Tuesday, November 3, 2015


Ganesha the god-maker regarded the jungle about him. Though he walked through the realm of the phantom cats, he feared no evil. For the Lord of Chaos walked by his side, and the Trident of Destruction comforted him.
--Roger Zelazny, in Lord of Light


I am a person who is naturally superstitious. In developing a mental fortitude that allowed me to run great distances, I've found not only the use of mantras to be very important but having a physical symbol of strength to carry with me. When I started this running journey I was wearing the Ankh, the Egyptian symbol associated with everlasting life and the element of water. Being a Rhode Islander the water has always had an important role in my life, and I took up running in part to extend my health and my life, so I feel the connection there is obvious. I've also always enjoyed the Ankh as a symbol. I've owned various pendants in that shape since I was a teenager, so I've got some history with it.

I wore the Ankh on and off for a couple of years (I continue to wear it today on occasion) and I also wear the Eye of Horus. Another ancient symbol that represents protection. My Horus pendant is an onyx disc with multiple Egyptian symbols surrounding the eye in Silver. I never wore it a lot while running, just because it was so heavy. But I did wear it quite a few other times through the past years because I like the iconography.

I moved on to the Scorpion for a couple of reasons. My astrological sign is Scorpio, and also I wanted to claim the protection of a symbol that many people, including myself, may find intimidating. It was a sort of a “batman” moment. Scorpions aren't terribly friendly. But I think of mine as being a spirit animal of sorts. I usually have some minor anxieties when dragging myself out on a long run (am I dressed right for the weather? What if a car hits me? What if I twist an ankle?) and I have to muster the strength to just get out the door. The scorpion pendant I wear represents that sort of grit that it takes to pull me through some of those thoughts.

For this next chapter in my life I've chosen a different sort of talisman. In discussing design plans for our baby's nursery, my wife and I settled on a color scheme of teals, blues, and lime greens with Elephants as a unifying theme. We've always liked elephants, and I've long collected statues (and have a great set of book ends) of elephants. I also can remember my grandmother reading the French children's stories of Babar to me when I was young.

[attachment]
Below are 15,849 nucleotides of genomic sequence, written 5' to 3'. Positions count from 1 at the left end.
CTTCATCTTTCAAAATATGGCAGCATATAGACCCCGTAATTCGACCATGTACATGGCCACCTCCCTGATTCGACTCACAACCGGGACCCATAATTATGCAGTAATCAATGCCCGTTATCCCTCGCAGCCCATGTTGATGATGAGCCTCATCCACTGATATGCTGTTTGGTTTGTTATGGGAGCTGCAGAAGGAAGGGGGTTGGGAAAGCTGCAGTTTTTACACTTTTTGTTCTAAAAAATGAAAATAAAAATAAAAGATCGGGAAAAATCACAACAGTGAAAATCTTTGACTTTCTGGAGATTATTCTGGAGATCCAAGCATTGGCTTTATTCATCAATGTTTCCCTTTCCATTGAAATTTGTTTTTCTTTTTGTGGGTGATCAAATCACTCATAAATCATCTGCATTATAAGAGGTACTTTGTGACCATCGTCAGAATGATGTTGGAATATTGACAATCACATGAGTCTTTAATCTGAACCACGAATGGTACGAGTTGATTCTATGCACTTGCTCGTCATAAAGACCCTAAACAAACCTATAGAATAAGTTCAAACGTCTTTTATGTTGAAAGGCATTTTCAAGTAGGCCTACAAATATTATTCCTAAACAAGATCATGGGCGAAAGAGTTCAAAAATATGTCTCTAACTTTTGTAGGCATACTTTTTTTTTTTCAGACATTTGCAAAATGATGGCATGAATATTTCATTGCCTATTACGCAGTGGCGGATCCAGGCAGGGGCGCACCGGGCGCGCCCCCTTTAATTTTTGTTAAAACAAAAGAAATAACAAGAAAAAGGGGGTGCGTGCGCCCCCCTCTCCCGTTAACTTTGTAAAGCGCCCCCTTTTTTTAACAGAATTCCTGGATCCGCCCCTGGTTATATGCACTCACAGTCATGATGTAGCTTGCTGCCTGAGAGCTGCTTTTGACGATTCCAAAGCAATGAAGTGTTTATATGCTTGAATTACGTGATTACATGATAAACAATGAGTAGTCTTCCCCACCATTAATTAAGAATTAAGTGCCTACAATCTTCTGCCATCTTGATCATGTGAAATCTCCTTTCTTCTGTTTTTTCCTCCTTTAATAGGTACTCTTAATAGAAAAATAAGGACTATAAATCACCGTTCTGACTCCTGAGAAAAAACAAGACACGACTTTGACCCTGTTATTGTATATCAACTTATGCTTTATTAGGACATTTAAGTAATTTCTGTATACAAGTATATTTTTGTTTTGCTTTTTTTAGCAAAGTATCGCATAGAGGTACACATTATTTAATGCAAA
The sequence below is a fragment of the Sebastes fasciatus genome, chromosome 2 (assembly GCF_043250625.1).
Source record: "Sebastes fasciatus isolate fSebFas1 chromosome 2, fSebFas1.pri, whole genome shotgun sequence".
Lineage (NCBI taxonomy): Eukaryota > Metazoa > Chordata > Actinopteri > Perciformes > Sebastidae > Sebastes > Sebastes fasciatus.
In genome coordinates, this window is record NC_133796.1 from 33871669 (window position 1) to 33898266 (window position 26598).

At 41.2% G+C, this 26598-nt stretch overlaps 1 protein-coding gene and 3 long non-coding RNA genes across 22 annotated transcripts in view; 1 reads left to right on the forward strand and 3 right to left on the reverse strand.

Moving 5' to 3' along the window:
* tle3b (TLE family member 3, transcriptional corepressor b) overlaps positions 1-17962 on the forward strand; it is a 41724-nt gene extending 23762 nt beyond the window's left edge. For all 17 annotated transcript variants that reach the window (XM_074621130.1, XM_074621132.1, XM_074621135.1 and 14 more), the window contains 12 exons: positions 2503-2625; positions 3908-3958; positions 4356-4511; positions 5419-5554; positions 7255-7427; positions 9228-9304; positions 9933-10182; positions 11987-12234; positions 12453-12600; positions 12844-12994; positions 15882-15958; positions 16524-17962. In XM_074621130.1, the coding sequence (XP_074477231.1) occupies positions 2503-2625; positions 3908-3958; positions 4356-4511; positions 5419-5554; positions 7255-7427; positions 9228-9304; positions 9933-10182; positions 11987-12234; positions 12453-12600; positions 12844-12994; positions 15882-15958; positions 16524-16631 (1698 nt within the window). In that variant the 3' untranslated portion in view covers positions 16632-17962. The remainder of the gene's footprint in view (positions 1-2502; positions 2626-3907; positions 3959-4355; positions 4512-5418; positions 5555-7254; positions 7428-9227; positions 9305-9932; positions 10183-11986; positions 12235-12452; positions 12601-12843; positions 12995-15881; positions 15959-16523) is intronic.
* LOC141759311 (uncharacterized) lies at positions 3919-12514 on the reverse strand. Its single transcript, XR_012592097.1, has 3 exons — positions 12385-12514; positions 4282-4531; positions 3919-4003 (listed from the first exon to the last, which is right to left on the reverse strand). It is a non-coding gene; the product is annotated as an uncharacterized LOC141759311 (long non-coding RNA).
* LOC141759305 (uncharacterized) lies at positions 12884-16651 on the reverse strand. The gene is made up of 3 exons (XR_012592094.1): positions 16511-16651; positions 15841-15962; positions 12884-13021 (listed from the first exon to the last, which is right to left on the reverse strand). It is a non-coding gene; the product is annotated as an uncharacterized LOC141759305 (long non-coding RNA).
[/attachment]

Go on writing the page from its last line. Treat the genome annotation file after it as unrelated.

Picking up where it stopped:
Being a student of Eastern thought, and coupled with this new plan for the nursery I've decided to adopt the Hindu deity of Ganesha as my talisman for this next ten years. Ganesha is the Hindu deity who is often referred to as the “remover of obstacles.” He is the God of knowledge, wisdom, and new beginnings.

One of my favorite books on Hinduism is Sanjay Patel's The Little Book of Hindu Deities. In the book Patel refers to a story in which Shiva created Ganesha to protect his wife Parvati. When he returned, Ganesha didn't recognize him and so Shiva took his head off. 

Parvati gave him a hard time about that, so Shiva replaced his head with the head of an elephant. Obviously there are a lot of variations to these stories as Hinduism is a very old religion, but this one is one of my favorite versions. My understanding is that in Hinduism he is seen as a friend deity, one who you are meant to think of warmly. I like that for this chapter, because I'm hoping this child sees the world in a warm, friendly way.

So Ganesha will be a great symbol for me as I start this new chapter in my life: a way to tie in an acceptance of all the changes to come. A symbol of the desire to learn and overcome, and the unconditional love I already feel for this child.

My legs are tired this week. 8 miles into the week, and we have a fairly big storm coming that's expected to drop a couple of inches of rain. I may take a day off today to rest, and run some errands. This weekend I'm planning to run a 5k I run every year around my birthday. I'm not sure that I'll try to race it very hard, but I'm hoping to put in a decent enough effort and finish around 22 minutes. I'm thinking it was overly ambitious to shoot for the marathon this Sunday (on my birthday) but who knows. I may still change my mind and go run it.

My bigger concern now is running it and getting injured, being unable to run the running streak I do every year between American Thanksgiving and New Year's Day. Decisions, decisions...

No comments:

Post a Comment

Comments are appreciated, but will be moderated.